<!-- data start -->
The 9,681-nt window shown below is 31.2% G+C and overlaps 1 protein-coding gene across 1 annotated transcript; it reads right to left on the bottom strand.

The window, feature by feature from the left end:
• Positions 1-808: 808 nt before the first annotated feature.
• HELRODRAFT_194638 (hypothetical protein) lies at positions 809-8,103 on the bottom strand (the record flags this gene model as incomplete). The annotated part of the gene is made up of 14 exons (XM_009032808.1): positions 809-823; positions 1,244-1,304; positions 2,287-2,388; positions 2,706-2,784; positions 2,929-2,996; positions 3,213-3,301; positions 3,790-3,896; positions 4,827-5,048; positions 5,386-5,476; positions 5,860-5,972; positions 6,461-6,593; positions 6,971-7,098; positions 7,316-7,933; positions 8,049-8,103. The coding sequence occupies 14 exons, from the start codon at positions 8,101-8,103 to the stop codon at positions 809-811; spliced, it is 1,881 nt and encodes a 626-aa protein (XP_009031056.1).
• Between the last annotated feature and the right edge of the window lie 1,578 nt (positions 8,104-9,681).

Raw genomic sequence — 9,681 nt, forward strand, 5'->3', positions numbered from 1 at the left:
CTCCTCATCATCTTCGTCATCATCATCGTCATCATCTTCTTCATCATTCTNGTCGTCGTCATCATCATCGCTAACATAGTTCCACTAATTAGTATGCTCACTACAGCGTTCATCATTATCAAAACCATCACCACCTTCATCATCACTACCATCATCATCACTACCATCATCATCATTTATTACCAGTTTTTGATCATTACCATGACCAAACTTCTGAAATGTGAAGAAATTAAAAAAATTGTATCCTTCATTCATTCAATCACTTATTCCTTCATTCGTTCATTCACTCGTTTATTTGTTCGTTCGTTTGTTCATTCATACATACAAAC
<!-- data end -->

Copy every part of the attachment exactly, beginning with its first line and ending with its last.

The 9,681-nt window shown below is 31.2% G+C and overlaps 1 protein-coding gene across 1 annotated transcript; it reads right to left on the bottom strand.

The window, feature by feature from the left end:
• Positions 1-808: 808 nt before the first annotated feature.
• HELRODRAFT_194638 (hypothetical protein) lies at positions 809-8,103 on the bottom strand (the record flags this gene model as incomplete). The annotated part of the gene is made up of 14 exons (XM_009032808.1): positions 809-823; positions 1,244-1,304; positions 2,287-2,388; positions 2,706-2,784; positions 2,929-2,996; positions 3,213-3,301; positions 3,790-3,896; positions 4,827-5,048; positions 5,386-5,476; positions 5,860-5,972; positions 6,461-6,593; positions 6,971-7,098; positions 7,316-7,933; positions 8,049-8,103. The coding sequence occupies 14 exons, from the start codon at positions 8,101-8,103 to the stop codon at positions 809-811; spliced, it is 1,881 nt and encodes a 626-aa protein (XP_009031056.1).
• Between the last annotated feature and the right edge of the window lie 1,578 nt (positions 8,104-9,681).

Raw genomic sequence — 9,681 nt, forward strand, 5'->3', positions numbered from 1 at the left:
CTCCTCATCATCTTCGTCATCATCATCGTCATCATCTTCTTCATCATTCTNGTCGTCGTCATCATCATCGCTAACATAGTTCCACTAATTAGTATGCTCACTACAGCGTTCATCATTATCAAAACCATCACCACCTTCATCATCACTACCATCATCATCACTACCATCATCATCATTTATTACCAGTTTTTGATCATTACCATGACCAAACTTCTGAAATGTGAAGAAATTAAAAAAATTGTATCCTTCATTCATTCAATCACTTATTCCTTCATTCGTTCATTCACTCGTTTATTTGTTCGTTCGTTTGTTCATTCATACATACAAAC